The Oxford Internet Institute has released a warning about the dangers of Large Language Models (LLMs) used in chatbots. These models are capable of generating false content and presenting it as accurate, posing a direct threat to science and scientific truth.
According to a paper published in Nature Human Behaviour, LLMs are designed to produce helpful and convincing responses without any guarantees regarding their accuracy or alignment with fact. They are currently being used as knowledge sources and to generate information in response to questions or prompts, but the data they are trained on may not be factually correct.
One reason for this is that LLMs often use online sources which can contain false statements, opinions, and inaccurate information. Users often trust LLMs as human-like information sources due to their design as helpful, human-sounding agents. This can lead users to believe that responses are accurate even when they have no basis in fact or present a biased or partial version of the truth.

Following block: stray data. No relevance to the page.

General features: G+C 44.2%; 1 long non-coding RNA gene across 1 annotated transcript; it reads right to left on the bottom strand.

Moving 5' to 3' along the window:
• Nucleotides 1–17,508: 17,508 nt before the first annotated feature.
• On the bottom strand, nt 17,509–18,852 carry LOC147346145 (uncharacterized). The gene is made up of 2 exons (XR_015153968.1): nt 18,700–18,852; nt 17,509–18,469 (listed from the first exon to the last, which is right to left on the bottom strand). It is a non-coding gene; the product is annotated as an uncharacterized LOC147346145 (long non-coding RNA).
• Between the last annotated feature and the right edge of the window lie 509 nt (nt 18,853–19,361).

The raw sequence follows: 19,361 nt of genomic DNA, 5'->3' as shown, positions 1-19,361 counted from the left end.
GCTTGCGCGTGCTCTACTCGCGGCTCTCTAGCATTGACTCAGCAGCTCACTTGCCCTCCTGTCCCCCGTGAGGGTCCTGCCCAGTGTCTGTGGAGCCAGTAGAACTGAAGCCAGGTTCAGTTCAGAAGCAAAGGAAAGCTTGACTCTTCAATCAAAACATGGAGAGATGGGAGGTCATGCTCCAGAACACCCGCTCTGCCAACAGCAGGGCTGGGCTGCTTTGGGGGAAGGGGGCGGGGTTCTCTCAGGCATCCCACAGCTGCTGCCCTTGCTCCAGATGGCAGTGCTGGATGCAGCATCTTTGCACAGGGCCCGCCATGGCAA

Researchers stress the importance of information accuracy in science and education and urge the scientific community to use LLMs as “zero-shot translators.” This means that users should provide the model with appropriate data and ask it to transform it into a conclusion or code rather than relying on the model itself as a source of knowledge. This approach makes it easier to verify that the output is factually correct and aligned with the provided input.
While LLMs will undoubtedly assist with scientific workflows, it is crucial for the scientific community to use them responsibly and maintain clear expectations of how they can contribute.